Prostate cancer

Prostate cancer is the most common cancer in men aged over 50. A man’s lifetime risk of prostate cancer is 1 in 6. Prostate cancer is also the 2nd leading cause of cancer in men, after lung cancer. It is responsible for 80, 000 deaths annually in Europe. Even if the mortality rate is decreasing, survival rate after five years amounts 83.4%*, the incidence rate has increased these last years, especially because of global ageing.

What is prostate cancer?

The prostate, masculine genital gland, takes part, along with the seminal glands, in the seminal liquid production which, with the spermatozoon, forms the sperm.

Prostate cancer is an abnormal cells proliferation. Male hormones, and especially testosterone, favour the development of prostate cancer through the multiplication of these cells.

Symptoms and stages

Prostate cancer evolution is slow. Due to the absence of symptoms, excepting urinary discomfort that could be attributed to age, the disease can be ignored for many years by the patient.

However, certain symptoms can lead to the diagnosis of prostate cancer:

Urinary symptoms:

  • Trouble holding urination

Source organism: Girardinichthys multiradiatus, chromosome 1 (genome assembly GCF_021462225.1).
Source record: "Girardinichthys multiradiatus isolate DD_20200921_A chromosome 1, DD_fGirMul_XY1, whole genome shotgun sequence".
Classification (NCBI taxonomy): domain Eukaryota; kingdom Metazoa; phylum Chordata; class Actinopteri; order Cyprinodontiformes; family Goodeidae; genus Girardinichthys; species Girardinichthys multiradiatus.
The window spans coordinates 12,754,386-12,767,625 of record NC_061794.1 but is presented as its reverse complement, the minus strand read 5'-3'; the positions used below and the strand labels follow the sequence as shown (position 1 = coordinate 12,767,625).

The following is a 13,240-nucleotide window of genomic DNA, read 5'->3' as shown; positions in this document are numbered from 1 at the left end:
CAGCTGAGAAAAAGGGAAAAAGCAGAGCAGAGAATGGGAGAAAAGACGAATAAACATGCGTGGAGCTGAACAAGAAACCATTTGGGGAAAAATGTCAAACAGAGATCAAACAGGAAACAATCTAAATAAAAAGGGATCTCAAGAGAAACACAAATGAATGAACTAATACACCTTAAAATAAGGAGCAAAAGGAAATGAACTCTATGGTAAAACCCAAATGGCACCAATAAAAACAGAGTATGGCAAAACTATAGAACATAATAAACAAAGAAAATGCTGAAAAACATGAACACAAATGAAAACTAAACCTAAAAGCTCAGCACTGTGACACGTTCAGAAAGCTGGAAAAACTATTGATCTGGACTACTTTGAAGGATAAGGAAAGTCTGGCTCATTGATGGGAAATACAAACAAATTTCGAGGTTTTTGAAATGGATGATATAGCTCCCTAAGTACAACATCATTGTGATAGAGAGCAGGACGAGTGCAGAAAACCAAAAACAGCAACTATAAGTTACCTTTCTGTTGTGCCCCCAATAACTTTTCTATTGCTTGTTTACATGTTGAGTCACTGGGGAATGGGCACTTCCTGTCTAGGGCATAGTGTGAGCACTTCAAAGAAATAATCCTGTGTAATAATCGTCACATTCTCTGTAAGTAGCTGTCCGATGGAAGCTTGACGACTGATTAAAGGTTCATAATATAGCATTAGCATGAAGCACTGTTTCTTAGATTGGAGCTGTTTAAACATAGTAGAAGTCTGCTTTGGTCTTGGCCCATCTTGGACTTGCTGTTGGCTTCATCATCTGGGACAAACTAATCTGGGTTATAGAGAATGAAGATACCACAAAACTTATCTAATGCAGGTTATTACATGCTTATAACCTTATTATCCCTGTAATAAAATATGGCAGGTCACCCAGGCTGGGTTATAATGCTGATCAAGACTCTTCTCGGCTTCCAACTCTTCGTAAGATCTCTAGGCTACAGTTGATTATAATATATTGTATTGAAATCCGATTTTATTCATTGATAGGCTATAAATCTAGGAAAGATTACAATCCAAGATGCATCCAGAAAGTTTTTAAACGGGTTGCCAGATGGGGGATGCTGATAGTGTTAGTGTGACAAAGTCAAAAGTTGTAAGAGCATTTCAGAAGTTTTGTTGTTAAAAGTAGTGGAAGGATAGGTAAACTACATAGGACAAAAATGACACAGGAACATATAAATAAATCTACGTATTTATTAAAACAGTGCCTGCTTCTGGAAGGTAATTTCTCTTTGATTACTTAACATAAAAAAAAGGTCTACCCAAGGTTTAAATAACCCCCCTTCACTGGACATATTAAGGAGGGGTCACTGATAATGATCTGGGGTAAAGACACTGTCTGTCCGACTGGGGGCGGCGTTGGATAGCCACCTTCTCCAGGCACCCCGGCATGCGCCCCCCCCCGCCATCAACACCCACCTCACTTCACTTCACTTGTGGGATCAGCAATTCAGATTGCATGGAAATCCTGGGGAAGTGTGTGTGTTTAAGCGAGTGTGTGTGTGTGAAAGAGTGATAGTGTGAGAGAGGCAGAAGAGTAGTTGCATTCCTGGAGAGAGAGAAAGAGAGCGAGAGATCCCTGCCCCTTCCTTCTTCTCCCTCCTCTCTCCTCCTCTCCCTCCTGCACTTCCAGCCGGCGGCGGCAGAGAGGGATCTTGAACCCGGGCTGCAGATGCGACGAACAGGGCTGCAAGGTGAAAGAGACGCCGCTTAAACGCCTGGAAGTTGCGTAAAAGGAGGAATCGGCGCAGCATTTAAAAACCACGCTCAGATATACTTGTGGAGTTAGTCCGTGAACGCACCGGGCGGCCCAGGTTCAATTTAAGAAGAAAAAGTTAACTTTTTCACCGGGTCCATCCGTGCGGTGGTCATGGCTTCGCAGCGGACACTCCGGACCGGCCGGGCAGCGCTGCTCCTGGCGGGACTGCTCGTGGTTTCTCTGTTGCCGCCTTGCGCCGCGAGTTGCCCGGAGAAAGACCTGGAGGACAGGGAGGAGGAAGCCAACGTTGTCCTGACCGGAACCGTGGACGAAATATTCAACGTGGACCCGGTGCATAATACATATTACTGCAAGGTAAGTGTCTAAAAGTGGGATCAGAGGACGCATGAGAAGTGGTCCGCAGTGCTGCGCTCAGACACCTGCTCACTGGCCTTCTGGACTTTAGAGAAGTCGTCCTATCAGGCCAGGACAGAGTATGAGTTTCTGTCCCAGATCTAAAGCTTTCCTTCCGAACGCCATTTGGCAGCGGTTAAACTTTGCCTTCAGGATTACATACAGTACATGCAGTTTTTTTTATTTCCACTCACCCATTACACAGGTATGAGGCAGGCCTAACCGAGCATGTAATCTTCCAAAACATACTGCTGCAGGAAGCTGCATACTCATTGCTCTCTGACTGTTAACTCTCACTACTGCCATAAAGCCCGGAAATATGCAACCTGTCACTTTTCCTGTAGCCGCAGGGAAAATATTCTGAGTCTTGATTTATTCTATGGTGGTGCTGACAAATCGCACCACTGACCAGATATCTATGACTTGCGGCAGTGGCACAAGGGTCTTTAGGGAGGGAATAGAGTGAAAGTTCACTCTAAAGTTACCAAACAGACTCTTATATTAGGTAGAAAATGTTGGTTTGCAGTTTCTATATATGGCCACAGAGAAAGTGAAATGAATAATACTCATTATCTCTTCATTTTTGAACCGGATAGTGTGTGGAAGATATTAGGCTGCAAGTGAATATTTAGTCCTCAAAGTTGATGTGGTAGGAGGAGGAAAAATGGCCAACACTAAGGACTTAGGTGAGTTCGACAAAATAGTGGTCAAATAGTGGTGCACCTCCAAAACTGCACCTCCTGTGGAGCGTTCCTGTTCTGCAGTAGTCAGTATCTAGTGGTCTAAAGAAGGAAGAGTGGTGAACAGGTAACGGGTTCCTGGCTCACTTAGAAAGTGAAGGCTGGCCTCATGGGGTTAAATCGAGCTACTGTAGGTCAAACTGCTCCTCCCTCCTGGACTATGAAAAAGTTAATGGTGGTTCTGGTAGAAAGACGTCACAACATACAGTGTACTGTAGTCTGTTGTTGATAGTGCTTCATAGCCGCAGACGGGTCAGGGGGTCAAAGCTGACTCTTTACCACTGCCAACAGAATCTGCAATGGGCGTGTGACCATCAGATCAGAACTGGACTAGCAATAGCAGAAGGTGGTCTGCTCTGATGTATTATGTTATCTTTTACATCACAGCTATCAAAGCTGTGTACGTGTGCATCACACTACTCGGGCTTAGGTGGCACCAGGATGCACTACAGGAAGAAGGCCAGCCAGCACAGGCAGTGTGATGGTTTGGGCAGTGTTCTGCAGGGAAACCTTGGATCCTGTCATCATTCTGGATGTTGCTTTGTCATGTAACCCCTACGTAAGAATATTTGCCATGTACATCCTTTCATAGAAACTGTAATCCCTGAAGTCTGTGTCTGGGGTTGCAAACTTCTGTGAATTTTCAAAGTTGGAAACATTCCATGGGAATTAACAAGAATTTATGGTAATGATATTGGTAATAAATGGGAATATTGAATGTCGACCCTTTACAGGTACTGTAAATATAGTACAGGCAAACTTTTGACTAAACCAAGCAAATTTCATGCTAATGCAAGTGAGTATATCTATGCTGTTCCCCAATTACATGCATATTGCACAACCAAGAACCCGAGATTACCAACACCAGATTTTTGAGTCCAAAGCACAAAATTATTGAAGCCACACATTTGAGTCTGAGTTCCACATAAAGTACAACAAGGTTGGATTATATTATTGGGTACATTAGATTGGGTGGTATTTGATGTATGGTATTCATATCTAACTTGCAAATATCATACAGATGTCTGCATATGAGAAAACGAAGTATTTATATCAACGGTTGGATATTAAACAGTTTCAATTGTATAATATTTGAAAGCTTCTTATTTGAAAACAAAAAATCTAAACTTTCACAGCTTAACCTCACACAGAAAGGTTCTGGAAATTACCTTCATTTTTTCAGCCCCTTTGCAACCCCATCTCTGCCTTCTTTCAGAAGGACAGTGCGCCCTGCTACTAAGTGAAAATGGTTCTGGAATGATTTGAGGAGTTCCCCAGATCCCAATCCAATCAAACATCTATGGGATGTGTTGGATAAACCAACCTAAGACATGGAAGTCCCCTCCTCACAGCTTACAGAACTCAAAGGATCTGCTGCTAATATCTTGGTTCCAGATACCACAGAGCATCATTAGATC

• Decreased force in the stream of urine
  • Frequent urination
  • Urination impossibility

At a later stage, other symptoms may appear:

  • Blood in the urine
  • Bones pain
  • Frequent fractures

Prostate cancer has different stages of evolution and more aggressive forms can appear. The stage of the disease depends on the size of the tumour and is determinant in the choice of treatment options. Size, presence of the tumour on lymph node and presence of metastasis in other body parts are criteria to evaluate the stage of the pathology.

Diagnosis and screening

An early diagnosis guarantees the best chances of survival for the patient. Certain medical tests enable to detect an eventual prostate cancer:

  • Rectal examination
  • PSA screening. This technic allows the detection of early stage tumours and, consequently, an earlier treatment. However, its utilisation is controversial due to risks of over-diagnostic and over-treatment.
  • Trans-rectal ultrasound
  • Biopsy

Prostate cancer treatments have largely improved these last ten years, especially through individualized approaches. Patient-tailored approaches s  within a multidisciplinary setting are becoming more and more essential to the successful management of  cancers, but in many cases there are numerous possible that could be implemented – both at different stages of disease and for different patient types : 

  • Surgery,
  • Radiotherapy,
  • HIFU (High Intensity Focused Ultrasound) : this technique uses heat to eliminate the tumour,
  • Curie therapy: a radiotherapy technique using radioactive components to destroy the cancerous cells,
  • Hormonotherapy: GnRh agonists interferes with the production of male hormones and can be used to slow down the disease progression by decreasing the level of testosterone,
  • Chemotherapy

* Sources : Eurocare 5 / INCA

Updated on 07 February 2014